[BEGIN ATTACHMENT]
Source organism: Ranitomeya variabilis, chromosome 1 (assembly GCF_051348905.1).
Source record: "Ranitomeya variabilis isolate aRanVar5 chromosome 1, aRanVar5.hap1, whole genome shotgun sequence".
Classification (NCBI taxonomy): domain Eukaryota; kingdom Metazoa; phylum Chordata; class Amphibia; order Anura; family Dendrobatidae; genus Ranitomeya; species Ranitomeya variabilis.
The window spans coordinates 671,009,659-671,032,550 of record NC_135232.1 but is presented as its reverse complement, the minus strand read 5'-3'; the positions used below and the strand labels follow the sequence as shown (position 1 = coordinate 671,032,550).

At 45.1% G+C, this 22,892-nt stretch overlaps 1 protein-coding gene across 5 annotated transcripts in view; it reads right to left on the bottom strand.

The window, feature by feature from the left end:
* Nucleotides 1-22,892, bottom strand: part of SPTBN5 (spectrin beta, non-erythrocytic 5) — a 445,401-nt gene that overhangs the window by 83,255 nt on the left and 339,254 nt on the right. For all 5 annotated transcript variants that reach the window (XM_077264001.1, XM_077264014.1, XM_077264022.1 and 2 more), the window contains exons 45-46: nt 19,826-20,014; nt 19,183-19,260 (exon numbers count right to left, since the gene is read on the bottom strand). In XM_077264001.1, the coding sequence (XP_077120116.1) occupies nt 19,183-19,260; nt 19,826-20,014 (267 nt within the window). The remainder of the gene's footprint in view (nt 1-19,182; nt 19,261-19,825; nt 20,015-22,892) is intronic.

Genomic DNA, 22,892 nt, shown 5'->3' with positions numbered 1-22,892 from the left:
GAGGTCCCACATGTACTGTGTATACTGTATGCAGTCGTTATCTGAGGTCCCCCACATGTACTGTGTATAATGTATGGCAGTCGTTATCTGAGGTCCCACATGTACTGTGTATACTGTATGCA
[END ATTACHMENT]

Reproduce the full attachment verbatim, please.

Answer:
Source organism: Ranitomeya variabilis, chromosome 1 (assembly GCF_051348905.1).
Source record: "Ranitomeya variabilis isolate aRanVar5 chromosome 1, aRanVar5.hap1, whole genome shotgun sequence".
Classification (NCBI taxonomy): domain Eukaryota; kingdom Metazoa; phylum Chordata; class Amphibia; order Anura; family Dendrobatidae; genus Ranitomeya; species Ranitomeya variabilis.
The window spans coordinates 671,009,659-671,032,550 of record NC_135232.1 but is presented as its reverse complement, the minus strand read 5'-3'; the positions used below and the strand labels follow the sequence as shown (position 1 = coordinate 671,032,550).

At 45.1% G+C, this 22,892-nt stretch overlaps 1 protein-coding gene across 5 annotated transcripts in view; it reads right to left on the bottom strand.

The window, feature by feature from the left end:
* Nucleotides 1-22,892, bottom strand: part of SPTBN5 (spectrin beta, non-erythrocytic 5) — a 445,401-nt gene that overhangs the window by 83,255 nt on the left and 339,254 nt on the right. For all 5 annotated transcript variants that reach the window (XM_077264001.1, XM_077264014.1, XM_077264022.1 and 2 more), the window contains exons 45-46: nt 19,826-20,014; nt 19,183-19,260 (exon numbers count right to left, since the gene is read on the bottom strand). In XM_077264001.1, the coding sequence (XP_077120116.1) occupies nt 19,183-19,260; nt 19,826-20,014 (267 nt within the window). The remainder of the gene's footprint in view (nt 1-19,182; nt 19,261-19,825; nt 20,015-22,892) is intronic.

Genomic DNA, 22,892 nt, shown 5'->3' with positions numbered 1-22,892 from the left:
GAGGTCCCACATGTACTGTGTATACTGTATGCAGTCGTTATCTGAGGTCCCCCACATGTACTGTGTATAATGTATGGCAGTCGTTATCTGAGGTCCCACATGTACTGTGTATACTGTATGCA